Hacking smart car alarm systems

March 18, 2019

Information security specialists at Pen Test Partners have hijacked a car — using its alarm. What is more, the security systems that the researchers hacked — Pandora and Viper SmartStart — are widely used: Researchers estimate that about 3 million cars have them installed.

Convenient, but are they safe?

In theory, smart antitheft systems are more than just alarms. They can assist even if the vehicle has already been stolen. For example, they can track it, cut off the engine, and lock the doors before the police arrive. And all this is done through an app in your smartphone. Convenient? You bet! Safe? As manufacturers claim, such systems were designed to enhance car security many times over.

But now it’s not just your car that might get stolen.

Having hijacked your account and logged into the app in your name, a cybercriminal gains access to a mass of data and all smart alarm functions. A simple change of password will lock you out of the system. The attacker will then be able to:

  • Track all vehicle movements,
  • Enable and disable the alarm system,
  • Lock and unlock the car doors,
  • Enable and disable the immobilizer, an antitheft tool that prevents the engine from starting,
  • Cut the engine — in some cases even while the car is moving.

In the case of Pandora alarms, the cybercriminal can also eavesdrop on conversations inside the vehicle through the antitheft system’s microphone, which is intended for emergency calls. Remember that you cannot fight back, because only the attacker has access to the system. Doesn’t sound too great, does it?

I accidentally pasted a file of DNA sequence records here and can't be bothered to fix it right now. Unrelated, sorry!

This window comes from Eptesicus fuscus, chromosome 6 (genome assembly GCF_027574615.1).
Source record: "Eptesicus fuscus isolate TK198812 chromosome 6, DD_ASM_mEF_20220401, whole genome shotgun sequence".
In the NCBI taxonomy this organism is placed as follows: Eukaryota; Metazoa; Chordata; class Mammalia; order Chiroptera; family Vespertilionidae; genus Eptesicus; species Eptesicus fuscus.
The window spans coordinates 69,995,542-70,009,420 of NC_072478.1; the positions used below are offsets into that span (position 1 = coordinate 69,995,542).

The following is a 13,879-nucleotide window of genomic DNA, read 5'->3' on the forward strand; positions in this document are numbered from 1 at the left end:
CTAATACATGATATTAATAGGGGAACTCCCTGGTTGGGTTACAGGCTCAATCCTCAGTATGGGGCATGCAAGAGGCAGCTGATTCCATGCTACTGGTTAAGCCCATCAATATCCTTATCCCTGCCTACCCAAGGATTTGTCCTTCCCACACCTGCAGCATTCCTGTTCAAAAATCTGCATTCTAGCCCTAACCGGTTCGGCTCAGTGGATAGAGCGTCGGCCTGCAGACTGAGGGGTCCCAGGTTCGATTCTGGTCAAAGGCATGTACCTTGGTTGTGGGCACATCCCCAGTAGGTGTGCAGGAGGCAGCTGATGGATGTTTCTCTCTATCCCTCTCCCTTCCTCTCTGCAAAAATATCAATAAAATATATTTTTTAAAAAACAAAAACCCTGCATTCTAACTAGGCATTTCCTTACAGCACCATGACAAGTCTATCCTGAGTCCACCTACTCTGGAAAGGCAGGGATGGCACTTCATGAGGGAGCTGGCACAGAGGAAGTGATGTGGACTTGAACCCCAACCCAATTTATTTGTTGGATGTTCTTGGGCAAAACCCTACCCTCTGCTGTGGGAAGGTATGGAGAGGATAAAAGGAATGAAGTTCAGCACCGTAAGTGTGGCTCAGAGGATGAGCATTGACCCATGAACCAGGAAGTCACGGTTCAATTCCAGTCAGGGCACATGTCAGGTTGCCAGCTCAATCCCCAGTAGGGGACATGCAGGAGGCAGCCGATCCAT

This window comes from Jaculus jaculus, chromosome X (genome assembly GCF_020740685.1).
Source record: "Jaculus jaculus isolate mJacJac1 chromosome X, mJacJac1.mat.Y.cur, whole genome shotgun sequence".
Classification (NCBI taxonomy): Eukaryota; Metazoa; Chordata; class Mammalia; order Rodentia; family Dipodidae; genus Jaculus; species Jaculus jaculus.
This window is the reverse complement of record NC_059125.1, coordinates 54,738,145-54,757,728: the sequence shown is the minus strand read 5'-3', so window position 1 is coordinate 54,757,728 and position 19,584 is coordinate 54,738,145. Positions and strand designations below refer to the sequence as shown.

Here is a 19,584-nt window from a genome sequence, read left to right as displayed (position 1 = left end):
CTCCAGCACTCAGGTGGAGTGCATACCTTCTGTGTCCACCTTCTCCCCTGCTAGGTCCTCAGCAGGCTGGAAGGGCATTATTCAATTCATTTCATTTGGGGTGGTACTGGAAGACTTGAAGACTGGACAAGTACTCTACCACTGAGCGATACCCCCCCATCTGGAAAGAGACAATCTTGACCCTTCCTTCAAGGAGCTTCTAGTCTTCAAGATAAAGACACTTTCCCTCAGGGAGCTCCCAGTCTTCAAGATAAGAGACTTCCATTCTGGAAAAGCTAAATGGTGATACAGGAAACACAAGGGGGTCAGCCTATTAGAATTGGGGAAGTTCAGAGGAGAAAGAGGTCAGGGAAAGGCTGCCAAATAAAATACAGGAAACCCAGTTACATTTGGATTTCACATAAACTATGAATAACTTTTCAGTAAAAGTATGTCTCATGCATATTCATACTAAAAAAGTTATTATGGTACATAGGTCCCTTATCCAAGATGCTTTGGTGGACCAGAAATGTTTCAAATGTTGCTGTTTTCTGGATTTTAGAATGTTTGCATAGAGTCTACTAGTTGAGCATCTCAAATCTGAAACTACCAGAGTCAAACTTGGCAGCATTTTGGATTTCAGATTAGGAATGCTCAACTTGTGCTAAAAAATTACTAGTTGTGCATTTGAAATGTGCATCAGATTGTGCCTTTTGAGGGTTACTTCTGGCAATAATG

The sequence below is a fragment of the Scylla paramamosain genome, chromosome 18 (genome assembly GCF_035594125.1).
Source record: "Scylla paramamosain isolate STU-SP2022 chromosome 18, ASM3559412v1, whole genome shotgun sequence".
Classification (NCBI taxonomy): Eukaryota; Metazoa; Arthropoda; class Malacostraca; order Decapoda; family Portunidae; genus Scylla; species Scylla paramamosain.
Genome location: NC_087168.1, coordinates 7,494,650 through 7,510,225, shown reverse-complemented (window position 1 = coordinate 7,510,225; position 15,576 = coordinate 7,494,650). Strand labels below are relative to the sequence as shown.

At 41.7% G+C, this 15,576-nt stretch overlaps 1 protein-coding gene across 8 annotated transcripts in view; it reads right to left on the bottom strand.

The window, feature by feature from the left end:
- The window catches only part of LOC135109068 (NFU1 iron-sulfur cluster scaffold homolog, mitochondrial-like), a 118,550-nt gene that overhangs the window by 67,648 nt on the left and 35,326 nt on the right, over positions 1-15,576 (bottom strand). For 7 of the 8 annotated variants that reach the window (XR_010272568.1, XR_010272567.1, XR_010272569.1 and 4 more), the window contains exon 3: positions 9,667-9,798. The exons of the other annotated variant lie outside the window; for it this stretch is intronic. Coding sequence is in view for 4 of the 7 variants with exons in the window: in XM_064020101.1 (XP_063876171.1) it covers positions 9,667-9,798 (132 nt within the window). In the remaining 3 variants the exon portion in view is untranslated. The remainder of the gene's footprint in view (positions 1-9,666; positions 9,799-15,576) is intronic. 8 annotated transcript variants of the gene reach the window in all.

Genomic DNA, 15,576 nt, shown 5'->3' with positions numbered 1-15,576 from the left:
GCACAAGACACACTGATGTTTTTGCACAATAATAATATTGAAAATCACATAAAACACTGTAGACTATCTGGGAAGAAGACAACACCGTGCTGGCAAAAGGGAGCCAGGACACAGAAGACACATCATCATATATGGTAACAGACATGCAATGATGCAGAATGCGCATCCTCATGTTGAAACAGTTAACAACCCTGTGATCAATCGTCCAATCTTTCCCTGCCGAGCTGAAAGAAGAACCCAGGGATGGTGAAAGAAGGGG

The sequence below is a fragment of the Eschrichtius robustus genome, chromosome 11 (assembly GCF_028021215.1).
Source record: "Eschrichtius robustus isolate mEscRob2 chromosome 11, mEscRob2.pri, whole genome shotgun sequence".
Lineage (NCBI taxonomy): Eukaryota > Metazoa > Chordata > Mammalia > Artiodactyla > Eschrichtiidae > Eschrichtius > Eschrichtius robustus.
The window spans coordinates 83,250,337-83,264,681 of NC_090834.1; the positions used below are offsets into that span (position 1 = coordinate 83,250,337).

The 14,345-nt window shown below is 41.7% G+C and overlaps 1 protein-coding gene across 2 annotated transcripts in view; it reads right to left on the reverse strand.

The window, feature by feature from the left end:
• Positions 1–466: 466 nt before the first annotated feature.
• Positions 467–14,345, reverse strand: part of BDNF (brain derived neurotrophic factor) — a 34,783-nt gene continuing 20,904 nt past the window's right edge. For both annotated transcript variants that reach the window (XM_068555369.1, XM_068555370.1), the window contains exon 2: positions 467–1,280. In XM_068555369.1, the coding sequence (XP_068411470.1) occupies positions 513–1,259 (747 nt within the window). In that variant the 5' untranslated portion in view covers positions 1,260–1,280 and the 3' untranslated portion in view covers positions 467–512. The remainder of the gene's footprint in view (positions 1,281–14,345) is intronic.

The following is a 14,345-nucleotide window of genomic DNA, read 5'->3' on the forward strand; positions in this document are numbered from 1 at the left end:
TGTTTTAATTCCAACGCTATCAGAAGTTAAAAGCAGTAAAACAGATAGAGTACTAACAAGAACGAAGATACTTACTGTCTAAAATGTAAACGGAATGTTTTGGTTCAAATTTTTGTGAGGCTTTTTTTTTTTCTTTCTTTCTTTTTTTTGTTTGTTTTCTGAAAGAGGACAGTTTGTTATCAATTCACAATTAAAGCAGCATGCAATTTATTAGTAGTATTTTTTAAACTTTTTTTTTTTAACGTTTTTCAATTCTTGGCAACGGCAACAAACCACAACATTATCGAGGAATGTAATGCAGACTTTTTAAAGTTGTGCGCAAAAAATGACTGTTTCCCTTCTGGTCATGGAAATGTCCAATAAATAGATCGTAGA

Smart hijacking in seconds

The research team discovered that hijacking a smart alarm user account is not only possible, but not that hard either. To steal a Viper or Pandora account, there is no need even to purchase the alarm itself (which can be a pricey $5,000). At the time of the study, all someone had to do to gain access to the system was register an account on the website or in the app — and use it to gain access to any other account.

The problems in both systems are similar, relating to how the app interacts with the server. The attack mechanism is slightly different. In the case of Viper, the intruder can change any user credentials by sending a special request to the server where the data is stored.

The Pandora system is a bit more discerning in that it does not allow just anyone to reset the password; however, a cybercriminal can change the e-mail address linked to the profile without authorization, and then use this to legitimately (from the system’s point of view) request a password reset.

What to do?

First, don’t panic. The researchers, of course, informed the manufacturers of their findings. The manufacturers reacted quickly and closed all loopholes in just a few days.

But before the study was carried out, vehicles with smart alarms were in effect less secure than those without. And by no means do all IoT developers respond to cybersecurity experts’ recommendations with the same alacrity and efficiency. So our advice, as ever, is to be cautious about smart solutions, especially when security systems are in play.